Voting: Your Right and Responsibility

Protest Art on display at the Birmingham Civil Rights Institute

Since we are heading to the polls in a couple of days, I decided to share a two-minute video reminding Americans why we must vote. In the video, my 83-year-old relative recounts her experience with attempted voter suppression and finally casting her first vote for U.S. President.

I’ve heard far too many “reasons” people don’t vote or didn’t vote in this or that election. As Cousin Marie declares, “your vote is where your rights are.” A decision not to vote may eventually lead to revocation of certain rights.

Despite the struggle between Democrats and Republicans that is constantly thrown in our faces, your vote should not be about party affiliation or who makes the most noise. Make an effort to ignore what one candidate or political party says about the other. Avoid the all-day news commentary. Steer clear of social media. Make time to research each candidate for yourself. Take notes. Make lists. Think about what you want for our country, and vote for the individuals whose actual values most align with your own principles–hopefully, principles rooted in love for humanity. Pay attention to what they do, not just what they say.

In short, as my friend Uzoma O. posted as his Facebook status recently:

Stop being Democratic or Republican. Be honest. Have morals. Show empathy. Value integrity. Be a good human.

If it all still sounds like noise to you, vote anyway.

I’ll spare you the lecture on how many people fought and died for our right to vote.  I realize our right to vote includes our right not to vote, but I hope you choose the former. Why? Because beyond being a right, voting is also a civic and sacred responsibility.

In his sermon this weekend, my pastor reminded the congregation that in voting we comply with two of the directives of Micah 6:8–to act justly and love mercy. In voting, we raise our voices, protest, and do our part to right societal wrongs. We stand up for social justice and we work to make compassion and kindness part of our personal and national character.

There’s too much at stake this election season. Your vote–your voice–is far more powerful than silence. Nothing is gained through inaction.

14 thoughts on “Voting: Your Right and Responsibility

  1. Christine Brooks says:

    I am so pleased to have been able to vote by mail, early. I really hope that I get counted.
    It angers me to no end: 1. the ones who can vote and don’t and 2. the others who try and aren’t counted.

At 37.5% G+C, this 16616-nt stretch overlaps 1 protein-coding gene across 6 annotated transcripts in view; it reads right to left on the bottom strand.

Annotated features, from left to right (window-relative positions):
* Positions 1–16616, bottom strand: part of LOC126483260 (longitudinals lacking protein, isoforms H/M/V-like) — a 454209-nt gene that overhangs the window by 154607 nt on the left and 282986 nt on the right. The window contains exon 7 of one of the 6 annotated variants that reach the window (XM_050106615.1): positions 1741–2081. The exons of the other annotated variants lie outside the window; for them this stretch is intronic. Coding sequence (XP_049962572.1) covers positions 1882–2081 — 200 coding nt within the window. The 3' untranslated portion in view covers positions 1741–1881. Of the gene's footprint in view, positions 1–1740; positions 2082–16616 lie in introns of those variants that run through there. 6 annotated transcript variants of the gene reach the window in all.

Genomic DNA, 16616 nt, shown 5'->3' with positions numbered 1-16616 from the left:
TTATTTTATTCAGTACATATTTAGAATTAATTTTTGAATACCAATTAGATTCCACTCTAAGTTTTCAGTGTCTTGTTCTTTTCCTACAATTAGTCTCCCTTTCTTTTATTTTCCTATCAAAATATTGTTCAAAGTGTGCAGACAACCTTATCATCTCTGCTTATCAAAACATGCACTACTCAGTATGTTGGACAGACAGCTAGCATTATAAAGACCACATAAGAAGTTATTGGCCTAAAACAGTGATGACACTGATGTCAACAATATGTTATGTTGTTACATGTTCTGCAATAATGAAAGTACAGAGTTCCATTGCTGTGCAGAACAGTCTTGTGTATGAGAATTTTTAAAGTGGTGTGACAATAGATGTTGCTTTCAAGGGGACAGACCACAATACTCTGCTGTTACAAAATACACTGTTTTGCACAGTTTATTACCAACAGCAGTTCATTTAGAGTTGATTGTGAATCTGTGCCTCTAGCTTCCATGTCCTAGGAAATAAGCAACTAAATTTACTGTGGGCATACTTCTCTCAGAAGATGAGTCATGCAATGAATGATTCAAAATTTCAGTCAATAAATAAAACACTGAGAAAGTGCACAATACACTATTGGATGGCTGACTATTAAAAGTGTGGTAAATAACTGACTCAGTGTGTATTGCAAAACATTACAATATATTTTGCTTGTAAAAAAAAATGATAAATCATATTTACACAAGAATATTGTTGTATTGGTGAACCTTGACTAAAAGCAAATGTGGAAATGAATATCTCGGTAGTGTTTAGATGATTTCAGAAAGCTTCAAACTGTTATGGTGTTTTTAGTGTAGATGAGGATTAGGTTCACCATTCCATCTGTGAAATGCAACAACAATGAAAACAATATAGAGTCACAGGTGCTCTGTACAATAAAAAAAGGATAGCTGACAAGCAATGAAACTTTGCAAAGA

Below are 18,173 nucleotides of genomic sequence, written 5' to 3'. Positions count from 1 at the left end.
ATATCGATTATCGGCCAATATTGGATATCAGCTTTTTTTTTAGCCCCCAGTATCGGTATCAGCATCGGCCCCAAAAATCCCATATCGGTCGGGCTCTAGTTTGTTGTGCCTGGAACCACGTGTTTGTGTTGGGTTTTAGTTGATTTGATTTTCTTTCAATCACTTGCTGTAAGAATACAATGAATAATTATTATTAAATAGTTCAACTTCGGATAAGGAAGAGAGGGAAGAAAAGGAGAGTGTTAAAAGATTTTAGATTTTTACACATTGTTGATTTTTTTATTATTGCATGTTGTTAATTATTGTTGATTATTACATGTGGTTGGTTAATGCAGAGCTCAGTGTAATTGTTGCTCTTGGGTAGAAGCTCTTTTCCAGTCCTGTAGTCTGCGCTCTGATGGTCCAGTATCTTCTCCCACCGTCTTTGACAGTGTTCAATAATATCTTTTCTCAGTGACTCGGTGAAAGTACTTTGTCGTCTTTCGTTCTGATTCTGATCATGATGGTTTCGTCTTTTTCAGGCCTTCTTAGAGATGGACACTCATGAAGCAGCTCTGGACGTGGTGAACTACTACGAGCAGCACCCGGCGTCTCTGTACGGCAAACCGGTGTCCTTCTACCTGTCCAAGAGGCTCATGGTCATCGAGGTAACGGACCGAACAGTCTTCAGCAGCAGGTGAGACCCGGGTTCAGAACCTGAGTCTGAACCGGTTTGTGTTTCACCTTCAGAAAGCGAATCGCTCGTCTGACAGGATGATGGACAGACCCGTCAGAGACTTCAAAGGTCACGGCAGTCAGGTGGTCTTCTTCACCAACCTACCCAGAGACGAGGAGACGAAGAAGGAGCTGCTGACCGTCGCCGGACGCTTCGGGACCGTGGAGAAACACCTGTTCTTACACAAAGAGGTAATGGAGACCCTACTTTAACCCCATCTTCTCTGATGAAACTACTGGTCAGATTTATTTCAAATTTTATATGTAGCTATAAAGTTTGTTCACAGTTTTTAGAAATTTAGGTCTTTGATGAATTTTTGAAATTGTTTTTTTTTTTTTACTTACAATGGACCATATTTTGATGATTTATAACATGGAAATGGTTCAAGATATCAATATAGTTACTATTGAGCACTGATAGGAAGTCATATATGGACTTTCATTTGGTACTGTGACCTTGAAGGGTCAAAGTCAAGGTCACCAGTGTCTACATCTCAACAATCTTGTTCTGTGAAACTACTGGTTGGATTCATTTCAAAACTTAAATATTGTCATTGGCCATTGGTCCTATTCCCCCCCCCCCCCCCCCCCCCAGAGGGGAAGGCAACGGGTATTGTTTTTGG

It is up to all of us to encourage everyone to vote and demand that all votes are counted. The people before us fought hard for that right and we must honor them for their bravery and make our voices heard.

    Liked by 1 person

  2. franhunne4u says:

    YES, go voting whenever you can. Dare to make a decision! Don’t be a coward. Stand behind your principles by voting for them. When you believe in democracy being the best form of rule for a state, do not shy away from the responsibility to go and make a decision.
    Love your pastor, Chandra, and I am not even very religious.

    Liked by 1 person

  3. louise237 says:

    Very interesting post, Chandra! I learned a lot via the video… I have always considered voting as a right and a duty, which should be extended to any person in the World… Your friend’s Uzoma status has my 100% approval.

    Liked by 1 person

  4. Deb Breton says:

    That’s what my mom would say too – if you don’t vote, you don’t get to complain! But boy does that piss me off about them ripping up her vote, or potentially losing her job. I am so sick of old white men and their hatred, vote them out!!

    Liked by 1 person

      • Deb Breton says:

        I just started reading We Are Not Afraid: The Story of Goodman, Schwerner, and Chaney, and the Civil Rights Campaign for Mississippi. I was in Florida at the time of de-segregation, what I saw ruined me on the south. coming from a military family, we saw everyone the same. But when my parents retired to FLA, it was horrible. I never saw people treat one another like I did there. The south still feels toxic to me because of that experience of growing up there. But I have faith in these kids, that’s the world I want to live in. I feel badly that we have left such shit for them… And I feel badly for what all these WHITE people have done and are doing. It hurts to be human sometimes…

        Liked by 1 person

      • Chandra Lynn says:

        So much here to respond to. But Florida. Meh. Lived there for 6 years. I left for the very reasons you infer. The South is really no more toxic than other parts of the country. Is the racism more overt? Perhaps, in some areas… But there’s some value in that. You know exactly what you’re dealing with and how to respond. Yes, it hurts to be human sometimes.

        Like

      • Deb Breton says:

        Okay, I know I went on a rant, sorry about that. I will say that here in California it is live and let live, at least in San Francisco and the North bay area. It’s so different from the rest of the states. Can’t wait for the day we don’t judge anyone by skin color, sexuality, religion, etc. If you’re kind-you’re kind, and if you’re a jerk-you’re a jerk. You know what I mean? Sounds so simple, but why is it so hard?Just treat others the way you would like to be treated…. But I digress. I’m a hopeless hippie-PEACE ✌and LOVE❤

        Liked by 1 person

      • Chandra Lynn says:

        I’m a hopeless hippie too [in my heart, at least]. LOL. I agree California is another country when it comes to these issues. One of my brother lives in San Fran. He’s also on the art scene (photography)–say Hi to him for me. I’m with you. Love for all, but we have to do the soul work to get there. Generally, people don’t want to put in the work. No apology necessary. Reasoned rants always welcome. 🙂

        Like

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